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March 2019 Issue
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Banish the wet from inside your tent

If you can afford the weight and size, a tent with a greater volume should stay dryer. Photo: lekstuntkite / 123RF Stock Photo
A wet tent puts a real damper on your camping experience, and rain isn’t always the culprit.

Condensation from humidity in the air or even your own respiration can be enough to soak your tent so thoroughly, you’ll think it has sprung a leak. It can be a hard problem to eliminate entirely if weather conditions aren’t on your side, but there are precautions you can take to reduce the amount of moisture condensing on your tent fly or canopy.

Don’t leave it too late to ventilate
Ventilation is key for a drier night of camping, so try and keep the tent as open as can be, wherever possible.
Keep the vents open, and if it’s not too cold, unzip the tent’s inner doors or use mesh doors if the tent has them for maximum airflow.

The tent fly can capture moisture evaporating from the ground too, so it can pay to leave a gap between the fly and the grass, or peg outer doors in an open position.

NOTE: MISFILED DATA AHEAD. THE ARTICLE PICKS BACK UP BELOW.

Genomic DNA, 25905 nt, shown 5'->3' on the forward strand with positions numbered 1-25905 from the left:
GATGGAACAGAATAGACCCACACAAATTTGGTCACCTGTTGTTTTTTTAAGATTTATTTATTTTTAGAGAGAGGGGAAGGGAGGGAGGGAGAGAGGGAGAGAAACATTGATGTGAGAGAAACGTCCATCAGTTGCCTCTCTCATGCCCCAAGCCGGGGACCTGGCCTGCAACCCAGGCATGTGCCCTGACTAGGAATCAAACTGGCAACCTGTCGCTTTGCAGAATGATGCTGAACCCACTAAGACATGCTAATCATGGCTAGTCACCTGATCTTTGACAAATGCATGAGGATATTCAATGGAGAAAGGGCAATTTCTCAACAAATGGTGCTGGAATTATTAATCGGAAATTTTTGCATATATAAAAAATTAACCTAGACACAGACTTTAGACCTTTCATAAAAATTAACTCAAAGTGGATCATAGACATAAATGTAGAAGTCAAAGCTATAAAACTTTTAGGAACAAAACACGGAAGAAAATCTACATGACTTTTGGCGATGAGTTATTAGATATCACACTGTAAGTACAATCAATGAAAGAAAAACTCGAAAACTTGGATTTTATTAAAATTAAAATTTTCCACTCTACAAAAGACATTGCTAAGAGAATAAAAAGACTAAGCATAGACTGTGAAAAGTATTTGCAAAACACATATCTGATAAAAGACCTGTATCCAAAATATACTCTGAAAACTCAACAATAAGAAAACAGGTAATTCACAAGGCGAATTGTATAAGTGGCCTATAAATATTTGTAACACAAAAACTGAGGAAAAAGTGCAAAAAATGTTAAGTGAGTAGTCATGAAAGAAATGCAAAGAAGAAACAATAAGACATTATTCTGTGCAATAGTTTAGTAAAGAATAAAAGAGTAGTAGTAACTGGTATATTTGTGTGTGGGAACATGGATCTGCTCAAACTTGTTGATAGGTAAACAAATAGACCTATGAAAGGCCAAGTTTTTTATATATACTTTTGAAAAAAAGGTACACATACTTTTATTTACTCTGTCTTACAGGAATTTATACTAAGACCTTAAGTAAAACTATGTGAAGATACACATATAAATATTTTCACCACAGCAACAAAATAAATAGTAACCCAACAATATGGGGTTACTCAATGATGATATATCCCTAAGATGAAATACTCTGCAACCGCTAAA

Pitch in the best location
Promoting airflow through the tent disperses moist air, and pitching the tent where it can catch a breeze can help immensely. Positioning vents or doors to face the prevailing wind will also help.
Survey the location, and pitch the tent in the driest area you can find. As idyllic as it may be to camp beside a lake or river, air near water tends to be more humid.

Size matters
When it comes to condensation, the smaller the tent, the bigger the mess. If you can afford the weight and size, a tent with a greater volume should stay dryer, provided it has adequate ventilation.

Don’t exacerbate evaporation
Leaving wet togs, towels, boots or gear in the tent will add to your woes. If the smell of damp merino isn’t enough incentive to hang your wet gear elsewhere, the extra moisture evaporating from these garments into the tent should be.

Consider leaving wet gear outside under a pack cover or tarp if it’s raining, or hang them in a tree if the weather is fine. Boiling water or cooking inside your tent will have the same effect.

Stop seepage
Moisture on the tent fly is one thing, but water in the tent is another. If you’re settling in for a damp night, make sure to keep both gear and body away from the sides of the tent – if anything is touching the fly, the pressure point can cause water to seep through.

This can be tricky in a small tent, but if you’re short on space, store gear outside under a pack cover or tarp.

Pitch it dry
When dismantling the tent, give it a decent shake and hang it in a breeze for a few minutes before packing it away. If you stop for lunch in a sunny spot, take a few extra minutes to give your tent some air, and put it up as soon as you arrive at your destination to give it extra drying time.